Attorney injured after assault at Milwaukee County Courthouse

CREATED Aug 1, 2014

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MILWAUKEE - Mark Grady, an attorney with Milwaukee County's Corporation Counsel Office, was assaulted as at the Milwaukee County Courthouse 

Robert Baker, 59, faces a felony charge of Substantial Battery With Intent to Cause Bodily Harm, which carries a maximum penalty of up to three and a half years in prison. 
Baker allegedly punched Grady several times, and struck him in the head with a metal clipboard. Grady was taken to the hospital to get his laceration treated, but is doing just fine.
According to the criminal complaint, it all started in a courtroom where Baker became loud and irate. He yelled profane comments, after being told by the judge that his civil case would not be reopened.
The civil case revolves around more than $60,000 that Baker claims Milwaukee County owes him.
After leaving the courtroom, Baker followed Grady to his office, where he lashed-out at the attorney.  He told sheriff's deputies, "I became another man at that point. I was angry at Grady for going through the open procedures to cheat me in court." 
Later, Baker apologized, saying: "I am sorry for what I did. I did lose it."
Baker was caught by sheriffs deputies as he was trying to leave the courthouse.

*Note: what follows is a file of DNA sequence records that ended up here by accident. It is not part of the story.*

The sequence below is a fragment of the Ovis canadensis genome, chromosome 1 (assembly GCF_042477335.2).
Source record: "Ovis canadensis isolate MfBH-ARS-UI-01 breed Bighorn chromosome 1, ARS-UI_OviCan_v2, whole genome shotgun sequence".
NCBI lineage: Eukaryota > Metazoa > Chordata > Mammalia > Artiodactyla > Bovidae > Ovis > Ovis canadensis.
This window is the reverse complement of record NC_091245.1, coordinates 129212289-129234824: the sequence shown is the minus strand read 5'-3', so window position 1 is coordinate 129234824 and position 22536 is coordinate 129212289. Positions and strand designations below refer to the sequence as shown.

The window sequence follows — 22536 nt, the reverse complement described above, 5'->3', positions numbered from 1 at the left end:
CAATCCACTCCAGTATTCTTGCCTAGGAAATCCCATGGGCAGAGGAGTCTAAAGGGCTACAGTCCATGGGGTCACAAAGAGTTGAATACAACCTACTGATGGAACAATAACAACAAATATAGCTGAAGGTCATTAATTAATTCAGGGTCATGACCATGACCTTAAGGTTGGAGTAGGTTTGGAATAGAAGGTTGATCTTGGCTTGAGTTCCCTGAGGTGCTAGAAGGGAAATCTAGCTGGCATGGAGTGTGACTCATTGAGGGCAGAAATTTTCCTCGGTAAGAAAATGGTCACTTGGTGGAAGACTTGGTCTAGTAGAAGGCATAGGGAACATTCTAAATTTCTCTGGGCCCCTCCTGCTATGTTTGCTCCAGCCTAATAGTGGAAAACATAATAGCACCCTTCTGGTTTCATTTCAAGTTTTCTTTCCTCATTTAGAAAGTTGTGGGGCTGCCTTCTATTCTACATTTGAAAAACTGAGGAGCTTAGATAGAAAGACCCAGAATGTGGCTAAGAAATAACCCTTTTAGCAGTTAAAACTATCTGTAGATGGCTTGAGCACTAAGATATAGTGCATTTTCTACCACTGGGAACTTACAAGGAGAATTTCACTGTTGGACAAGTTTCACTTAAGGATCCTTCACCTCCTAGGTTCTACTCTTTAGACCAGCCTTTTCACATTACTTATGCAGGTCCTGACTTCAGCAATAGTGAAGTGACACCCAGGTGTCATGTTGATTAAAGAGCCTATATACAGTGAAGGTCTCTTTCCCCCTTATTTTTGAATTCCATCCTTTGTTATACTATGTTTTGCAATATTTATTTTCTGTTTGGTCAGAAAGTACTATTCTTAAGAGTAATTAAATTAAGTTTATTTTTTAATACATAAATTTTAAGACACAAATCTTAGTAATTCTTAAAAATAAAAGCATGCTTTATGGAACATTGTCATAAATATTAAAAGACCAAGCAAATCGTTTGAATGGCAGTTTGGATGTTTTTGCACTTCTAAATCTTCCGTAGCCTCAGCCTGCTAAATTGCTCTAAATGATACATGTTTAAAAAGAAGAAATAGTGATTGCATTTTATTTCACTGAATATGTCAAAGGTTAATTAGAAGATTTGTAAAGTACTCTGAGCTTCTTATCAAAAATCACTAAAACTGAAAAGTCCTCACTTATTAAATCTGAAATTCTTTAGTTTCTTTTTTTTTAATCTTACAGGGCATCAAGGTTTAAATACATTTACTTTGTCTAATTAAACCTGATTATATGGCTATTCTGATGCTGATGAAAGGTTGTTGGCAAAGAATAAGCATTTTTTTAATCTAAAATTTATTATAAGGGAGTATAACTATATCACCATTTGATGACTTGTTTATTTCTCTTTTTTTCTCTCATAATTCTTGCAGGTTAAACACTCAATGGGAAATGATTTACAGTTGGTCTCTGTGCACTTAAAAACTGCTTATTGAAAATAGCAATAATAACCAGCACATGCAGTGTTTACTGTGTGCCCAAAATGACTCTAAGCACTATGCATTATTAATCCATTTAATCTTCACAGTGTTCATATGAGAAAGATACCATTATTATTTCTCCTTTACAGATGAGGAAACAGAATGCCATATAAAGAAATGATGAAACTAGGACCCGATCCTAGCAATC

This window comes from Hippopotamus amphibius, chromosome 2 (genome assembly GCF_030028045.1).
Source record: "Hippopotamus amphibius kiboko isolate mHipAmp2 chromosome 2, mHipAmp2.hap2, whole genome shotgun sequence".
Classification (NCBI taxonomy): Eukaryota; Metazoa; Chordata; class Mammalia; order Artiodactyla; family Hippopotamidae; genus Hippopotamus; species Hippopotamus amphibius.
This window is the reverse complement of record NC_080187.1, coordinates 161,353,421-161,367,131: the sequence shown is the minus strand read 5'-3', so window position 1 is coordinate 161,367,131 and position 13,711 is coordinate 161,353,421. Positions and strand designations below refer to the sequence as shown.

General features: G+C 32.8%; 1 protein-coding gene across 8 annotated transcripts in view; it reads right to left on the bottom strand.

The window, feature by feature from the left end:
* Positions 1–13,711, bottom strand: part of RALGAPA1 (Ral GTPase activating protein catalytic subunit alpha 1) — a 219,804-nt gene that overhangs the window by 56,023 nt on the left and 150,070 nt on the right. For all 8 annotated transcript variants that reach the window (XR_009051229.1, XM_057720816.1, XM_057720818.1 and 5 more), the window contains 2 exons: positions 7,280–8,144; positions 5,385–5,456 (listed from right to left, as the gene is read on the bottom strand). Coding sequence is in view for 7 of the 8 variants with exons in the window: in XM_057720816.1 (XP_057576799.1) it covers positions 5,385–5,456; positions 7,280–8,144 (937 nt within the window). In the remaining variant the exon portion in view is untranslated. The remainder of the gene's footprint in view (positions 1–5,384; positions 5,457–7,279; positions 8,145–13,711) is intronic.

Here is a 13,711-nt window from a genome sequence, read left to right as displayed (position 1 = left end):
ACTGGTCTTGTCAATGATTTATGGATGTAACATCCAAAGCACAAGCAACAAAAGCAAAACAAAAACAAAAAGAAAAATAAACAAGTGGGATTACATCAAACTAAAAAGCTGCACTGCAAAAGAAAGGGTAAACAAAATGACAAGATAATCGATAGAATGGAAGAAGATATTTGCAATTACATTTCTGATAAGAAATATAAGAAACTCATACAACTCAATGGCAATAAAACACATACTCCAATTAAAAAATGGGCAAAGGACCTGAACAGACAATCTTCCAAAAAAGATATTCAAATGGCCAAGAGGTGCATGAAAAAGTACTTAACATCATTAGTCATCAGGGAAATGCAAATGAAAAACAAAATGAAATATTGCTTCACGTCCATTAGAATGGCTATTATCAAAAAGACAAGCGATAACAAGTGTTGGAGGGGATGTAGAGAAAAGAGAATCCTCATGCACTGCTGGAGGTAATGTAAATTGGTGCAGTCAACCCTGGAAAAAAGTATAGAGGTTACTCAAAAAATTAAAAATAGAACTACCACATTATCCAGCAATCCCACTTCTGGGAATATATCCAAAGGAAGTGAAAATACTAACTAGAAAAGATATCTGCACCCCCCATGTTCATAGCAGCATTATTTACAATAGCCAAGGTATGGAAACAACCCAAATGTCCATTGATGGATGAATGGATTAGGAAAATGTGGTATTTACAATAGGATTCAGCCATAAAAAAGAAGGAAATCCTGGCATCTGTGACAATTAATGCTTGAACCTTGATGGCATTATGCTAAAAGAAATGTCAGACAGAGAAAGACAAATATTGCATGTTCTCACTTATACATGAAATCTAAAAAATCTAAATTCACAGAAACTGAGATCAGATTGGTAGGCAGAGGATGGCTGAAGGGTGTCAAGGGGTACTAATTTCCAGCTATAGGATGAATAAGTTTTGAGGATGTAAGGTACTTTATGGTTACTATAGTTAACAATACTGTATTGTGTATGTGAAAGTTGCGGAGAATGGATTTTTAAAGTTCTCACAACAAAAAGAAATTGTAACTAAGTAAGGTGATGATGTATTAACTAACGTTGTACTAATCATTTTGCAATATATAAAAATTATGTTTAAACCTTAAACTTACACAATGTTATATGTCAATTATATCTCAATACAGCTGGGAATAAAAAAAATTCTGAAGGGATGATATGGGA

The incident has caused some political finger-pointing.
In a statement, Milwaukee County Sheriff David Clarke says,  “Family and Civil courts present situations that are volatile and emotional. This is precisely why I instituted armed security at courthouse checkpoints…. contrary to claims made by County Executive Chris Abele and District Attorney John Chisholm, that those deputies are just standing there doing nothing. One of the checkpoint deputies pursued and caught Baker as he fled the courthouse. Had that officer not have been there, he would have gotten away, causing us to use more time and resources to apprehend him."
Chris Abele fired back: "I'm glad Mark Grady is okay. This is why we have the security we do at the door. This is why staff is trained and ready for this sort of thing. It shouldn't be turned into drama. For what it is worth, I think the more public servants we have willing to work with people and not cause drama and fights, the better and safer off we all are as a community."